Mexico interim manager Ricardo "Tuca" Ferretti had tried to send him home, yet there Raul Jimenez was on the training ground in Nashville, Tennessee.
Jimenez was to stay fresh for Premier League play with Wolves rather than take on the United States in a friendly on September 11, just days after matching up against a Uruguay back line made up in part by Diego Godin and Jose Maria Gimenez. So, rather than taking part as an attacker, Jimenez slipped on the gloves and played goalkeeper during drills that included Ferretti himself having a few shots on Jimenez's net.
The episode served to show more about Jimenez's desire to be involved in the national team going forward than a potential position switch. When he plays against Argentina in this FIFA window, he'll become one of two Mexico players to make the 2018 World Cup roster and play in September, October and November for El Tri, along with PSV midfielder Erick Gutierrez. There is no question the 27-year-old feels that it's his time with the national team.
For most of his career, he's been overshadowed by Javier "Chicharito" Hernandez, the all-time leading scorer for the Mexico national team, and a player who despite his ups and downs in Europe generally was in a better club situation than Jimenez was ever since the latter moved from America to Atletico Madrid in a deadline-day deal that smelled of panic more than of desire from Atleti. His time in Spain bore little fruit, and while he found a home at Benfica even there he was largely a super-sub.
This season has been freeing for Jimenez. Deemed surplus for Benfica, he was loaned to England's largest Portuguese club Wolves where Nuno Espirito Santo has put his confidence in the Mexico international. Jimenez has been part of eight of the club's dozen goals so far this campaign, with three goals and five assists.
As other World Cup veterans have stayed away from the national team for various reasons, Jimenez has been at every camp despite a heavy workload in the Premier League. No, the question is not whether or not Jimenez feels it's his time with the national team. The question remains whether or not the national team can count on him.
Mexico needs a forward to emerge. There are two Mexicans in the top 15 in scoring in Liga MX. One is a midfielder. Chicharito has not been involved with the national team recently, and even if he returns soon, it's a stretch to imagine him on the field at the 2022 World Cup as a 34-year-old.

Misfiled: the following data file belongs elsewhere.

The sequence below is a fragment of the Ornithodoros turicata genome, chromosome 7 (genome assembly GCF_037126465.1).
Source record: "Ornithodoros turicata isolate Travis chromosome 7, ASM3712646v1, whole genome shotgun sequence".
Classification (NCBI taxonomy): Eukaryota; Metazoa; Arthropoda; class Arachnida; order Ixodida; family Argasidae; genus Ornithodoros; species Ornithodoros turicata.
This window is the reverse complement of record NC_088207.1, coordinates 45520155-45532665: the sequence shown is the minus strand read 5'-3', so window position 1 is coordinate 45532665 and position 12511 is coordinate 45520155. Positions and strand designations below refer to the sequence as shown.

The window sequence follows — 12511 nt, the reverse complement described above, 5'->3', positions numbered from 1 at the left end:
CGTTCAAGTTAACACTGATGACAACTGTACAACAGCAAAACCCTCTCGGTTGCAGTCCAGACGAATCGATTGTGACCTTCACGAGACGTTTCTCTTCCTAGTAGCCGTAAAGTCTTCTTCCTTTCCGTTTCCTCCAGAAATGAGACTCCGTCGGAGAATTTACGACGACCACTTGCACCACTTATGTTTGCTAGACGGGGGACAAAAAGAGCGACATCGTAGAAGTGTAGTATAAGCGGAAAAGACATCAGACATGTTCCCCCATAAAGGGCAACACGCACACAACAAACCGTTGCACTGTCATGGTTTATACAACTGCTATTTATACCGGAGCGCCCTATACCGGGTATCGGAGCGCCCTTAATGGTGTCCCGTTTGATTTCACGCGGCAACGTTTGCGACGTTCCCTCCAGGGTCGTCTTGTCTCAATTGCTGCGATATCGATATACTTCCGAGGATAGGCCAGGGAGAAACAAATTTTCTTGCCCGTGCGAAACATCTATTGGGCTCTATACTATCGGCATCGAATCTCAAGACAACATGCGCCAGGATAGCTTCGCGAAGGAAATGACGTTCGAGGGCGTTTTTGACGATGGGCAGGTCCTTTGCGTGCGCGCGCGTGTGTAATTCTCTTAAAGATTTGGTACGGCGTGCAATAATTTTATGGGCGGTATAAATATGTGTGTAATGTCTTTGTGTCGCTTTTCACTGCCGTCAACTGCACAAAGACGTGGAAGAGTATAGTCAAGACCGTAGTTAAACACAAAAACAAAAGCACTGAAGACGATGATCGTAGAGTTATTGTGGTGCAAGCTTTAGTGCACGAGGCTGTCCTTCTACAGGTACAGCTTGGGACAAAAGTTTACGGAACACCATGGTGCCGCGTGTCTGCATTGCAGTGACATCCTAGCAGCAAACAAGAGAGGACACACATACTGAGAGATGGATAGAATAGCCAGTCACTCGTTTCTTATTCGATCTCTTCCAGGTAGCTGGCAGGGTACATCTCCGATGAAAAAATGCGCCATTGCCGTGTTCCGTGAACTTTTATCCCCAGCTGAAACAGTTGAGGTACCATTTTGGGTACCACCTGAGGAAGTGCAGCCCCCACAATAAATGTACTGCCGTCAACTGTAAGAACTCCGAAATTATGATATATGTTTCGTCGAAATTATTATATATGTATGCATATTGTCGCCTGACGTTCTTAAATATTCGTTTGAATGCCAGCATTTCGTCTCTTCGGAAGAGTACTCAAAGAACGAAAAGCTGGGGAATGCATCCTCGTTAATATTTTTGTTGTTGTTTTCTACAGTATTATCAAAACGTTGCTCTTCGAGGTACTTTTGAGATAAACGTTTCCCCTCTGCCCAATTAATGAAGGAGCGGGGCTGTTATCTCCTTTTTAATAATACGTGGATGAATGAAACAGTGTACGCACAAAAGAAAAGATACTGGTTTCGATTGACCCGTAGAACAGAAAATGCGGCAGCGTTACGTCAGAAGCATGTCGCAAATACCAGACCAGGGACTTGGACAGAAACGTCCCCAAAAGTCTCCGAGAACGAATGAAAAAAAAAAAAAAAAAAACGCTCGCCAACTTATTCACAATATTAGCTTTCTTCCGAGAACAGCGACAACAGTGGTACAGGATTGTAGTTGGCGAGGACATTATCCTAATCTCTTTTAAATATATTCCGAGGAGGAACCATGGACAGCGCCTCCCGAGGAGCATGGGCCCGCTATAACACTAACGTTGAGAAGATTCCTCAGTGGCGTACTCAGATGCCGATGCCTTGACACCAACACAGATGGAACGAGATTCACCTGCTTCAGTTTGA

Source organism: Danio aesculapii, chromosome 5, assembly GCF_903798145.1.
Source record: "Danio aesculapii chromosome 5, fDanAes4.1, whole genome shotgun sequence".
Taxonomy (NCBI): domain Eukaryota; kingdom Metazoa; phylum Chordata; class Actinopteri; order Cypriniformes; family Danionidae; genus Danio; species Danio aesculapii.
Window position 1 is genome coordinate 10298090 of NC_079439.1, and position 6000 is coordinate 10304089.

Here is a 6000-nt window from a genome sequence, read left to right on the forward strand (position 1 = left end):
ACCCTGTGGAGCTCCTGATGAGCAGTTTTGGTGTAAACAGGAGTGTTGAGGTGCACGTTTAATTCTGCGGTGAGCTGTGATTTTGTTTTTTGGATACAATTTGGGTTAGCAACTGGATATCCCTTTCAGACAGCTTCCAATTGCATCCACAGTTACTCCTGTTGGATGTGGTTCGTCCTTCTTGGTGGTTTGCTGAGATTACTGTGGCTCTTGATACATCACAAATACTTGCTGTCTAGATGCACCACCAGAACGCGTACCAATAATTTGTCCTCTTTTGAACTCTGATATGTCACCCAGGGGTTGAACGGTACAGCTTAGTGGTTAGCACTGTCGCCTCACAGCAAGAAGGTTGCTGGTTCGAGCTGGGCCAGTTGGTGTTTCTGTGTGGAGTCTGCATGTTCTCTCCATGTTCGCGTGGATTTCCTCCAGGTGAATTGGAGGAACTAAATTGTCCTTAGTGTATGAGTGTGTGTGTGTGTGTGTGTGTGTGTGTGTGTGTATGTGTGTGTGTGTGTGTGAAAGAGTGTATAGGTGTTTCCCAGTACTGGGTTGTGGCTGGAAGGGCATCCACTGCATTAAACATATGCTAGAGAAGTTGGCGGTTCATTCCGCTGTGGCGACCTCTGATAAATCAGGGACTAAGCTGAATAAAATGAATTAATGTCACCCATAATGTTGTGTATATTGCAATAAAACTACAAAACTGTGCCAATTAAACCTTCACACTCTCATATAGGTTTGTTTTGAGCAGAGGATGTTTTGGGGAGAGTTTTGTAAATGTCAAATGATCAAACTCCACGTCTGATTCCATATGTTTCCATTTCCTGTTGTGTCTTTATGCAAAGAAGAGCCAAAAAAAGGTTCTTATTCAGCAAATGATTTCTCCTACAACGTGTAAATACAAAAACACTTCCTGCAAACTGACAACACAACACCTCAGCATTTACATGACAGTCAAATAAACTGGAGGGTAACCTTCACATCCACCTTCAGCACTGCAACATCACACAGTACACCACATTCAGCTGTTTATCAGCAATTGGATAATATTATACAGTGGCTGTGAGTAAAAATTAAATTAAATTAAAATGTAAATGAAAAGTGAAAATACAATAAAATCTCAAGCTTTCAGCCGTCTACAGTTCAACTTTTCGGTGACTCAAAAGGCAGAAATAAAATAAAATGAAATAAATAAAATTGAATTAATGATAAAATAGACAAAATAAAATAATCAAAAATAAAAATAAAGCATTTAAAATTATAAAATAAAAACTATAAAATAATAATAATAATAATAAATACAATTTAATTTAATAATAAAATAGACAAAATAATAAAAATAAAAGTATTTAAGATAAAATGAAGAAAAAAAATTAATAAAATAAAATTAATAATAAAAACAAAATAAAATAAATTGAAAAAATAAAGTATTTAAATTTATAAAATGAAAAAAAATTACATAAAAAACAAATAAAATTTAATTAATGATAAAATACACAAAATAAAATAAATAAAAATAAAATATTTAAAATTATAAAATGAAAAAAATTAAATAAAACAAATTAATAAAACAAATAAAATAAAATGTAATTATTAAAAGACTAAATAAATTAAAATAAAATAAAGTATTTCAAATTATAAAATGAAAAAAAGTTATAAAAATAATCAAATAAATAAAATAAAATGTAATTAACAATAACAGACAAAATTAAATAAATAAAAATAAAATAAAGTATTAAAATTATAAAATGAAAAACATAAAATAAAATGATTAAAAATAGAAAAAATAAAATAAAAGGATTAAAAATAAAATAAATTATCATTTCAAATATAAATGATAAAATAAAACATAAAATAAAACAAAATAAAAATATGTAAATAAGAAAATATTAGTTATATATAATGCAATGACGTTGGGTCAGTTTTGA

Hirving Lozano and Jesus "Tecatito" Corona have plenty of talent and promise but play on the wings. Jimenez can slot in as a No. 9, but he hasn't always been able to find the back of the net in the green of El Tri.
When he has scored, they've often been from the penalty spot, where Jimenez has an excellent ratio, or golazos coming out of nowhere, like the overhead kick he scored against Panama in 2014 World Cup qualification to keep Mexico alive in its journey toward Brazil.
These friendly matches have been a chance for Jimenez to take his opportunities, but both goals he's scored have come from the penalty spot. Jimenez always seems to be on the verge but has yet to break through as a consistent scorer for the national team.
Some of that has been a lack of playing time or being played in a role with which he's not familiar, but other times Jimenez simply hasn't performed. He's never scored more than three goals in a calendar year for El Tri, though a pair of goals in Argentina this month would change that.
The good news for Mexico's next manager is that Jimenez's time at Wolves is turning him into a central forward who knows exactly how to play with other talented players around him. He's not a pure goalscorer like Chicharito, who got into the right spots and could finish off nearly anything. He is, however, much more adept at bringing other players into the play or serving as the pivot for a one-two from a teammate. Those are the types of plays that could lead to Mexico's best chances in the future with Lozano and Corona able to use their speed and technical ability to work with Jimenez.
For years there's been a loud segment of the Mexico fan base that was done with Chicharito and wanted to see Jimenez get his shot. The time has come, and the Wolves forward is doing everything he can to prove he can become the starter Mexico needs at forward for the foreseeable future.